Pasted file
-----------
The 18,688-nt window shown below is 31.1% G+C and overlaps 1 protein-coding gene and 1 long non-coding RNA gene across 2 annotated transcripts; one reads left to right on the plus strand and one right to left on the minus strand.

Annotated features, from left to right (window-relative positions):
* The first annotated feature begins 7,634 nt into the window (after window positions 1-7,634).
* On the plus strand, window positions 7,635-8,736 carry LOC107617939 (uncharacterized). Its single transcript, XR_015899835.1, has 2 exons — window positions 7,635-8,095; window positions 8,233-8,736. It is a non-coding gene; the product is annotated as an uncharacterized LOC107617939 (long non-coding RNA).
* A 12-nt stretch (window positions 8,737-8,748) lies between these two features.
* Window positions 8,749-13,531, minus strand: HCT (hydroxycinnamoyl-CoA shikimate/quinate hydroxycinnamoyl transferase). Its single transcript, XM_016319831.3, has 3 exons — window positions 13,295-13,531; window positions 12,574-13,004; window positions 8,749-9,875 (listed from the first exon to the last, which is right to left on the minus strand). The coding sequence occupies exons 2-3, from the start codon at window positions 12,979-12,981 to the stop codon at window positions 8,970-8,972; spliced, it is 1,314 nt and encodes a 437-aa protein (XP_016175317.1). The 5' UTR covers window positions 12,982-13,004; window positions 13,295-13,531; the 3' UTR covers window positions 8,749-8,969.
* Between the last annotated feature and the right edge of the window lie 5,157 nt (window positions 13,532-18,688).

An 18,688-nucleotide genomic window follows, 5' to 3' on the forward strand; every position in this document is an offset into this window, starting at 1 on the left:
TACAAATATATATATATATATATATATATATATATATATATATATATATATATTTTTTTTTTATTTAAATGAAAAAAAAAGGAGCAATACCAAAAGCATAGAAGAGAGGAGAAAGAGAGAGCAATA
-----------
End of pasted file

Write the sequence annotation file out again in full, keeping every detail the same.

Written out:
The 18,688-nt window shown below is 31.1% G+C and overlaps 1 protein-coding gene and 1 long non-coding RNA gene across 2 annotated transcripts; one reads left to right on the plus strand and one right to left on the minus strand.

Annotated features, from left to right (window-relative positions):
* The first annotated feature begins 7,634 nt into the window (after window positions 1-7,634).
* On the plus strand, window positions 7,635-8,736 carry LOC107617939 (uncharacterized). Its single transcript, XR_015899835.1, has 2 exons — window positions 7,635-8,095; window positions 8,233-8,736. It is a non-coding gene; the product is annotated as an uncharacterized LOC107617939 (long non-coding RNA).
* A 12-nt stretch (window positions 8,737-8,748) lies between these two features.
* Window positions 8,749-13,531, minus strand: HCT (hydroxycinnamoyl-CoA shikimate/quinate hydroxycinnamoyl transferase). Its single transcript, XM_016319831.3, has 3 exons — window positions 13,295-13,531; window positions 12,574-13,004; window positions 8,749-9,875 (listed from the first exon to the last, which is right to left on the minus strand). The coding sequence occupies exons 2-3, from the start codon at window positions 12,979-12,981 to the stop codon at window positions 8,970-8,972; spliced, it is 1,314 nt and encodes a 437-aa protein (XP_016175317.1). The 5' UTR covers window positions 12,982-13,004; window positions 13,295-13,531; the 3' UTR covers window positions 8,749-8,969.
* Between the last annotated feature and the right edge of the window lie 5,157 nt (window positions 13,532-18,688).

An 18,688-nucleotide genomic window follows, 5' to 3' on the forward strand; every position in this document is an offset into this window, starting at 1 on the left:
TACAAATATATATATATATATATATATATATATATATATATATATATATATATTTTTTTTTTATTTAAATGAAAAAAAAAGGAGCAATACCAAAAGCATAGAAGAGAGGAGAAAGAGAGAGCAATA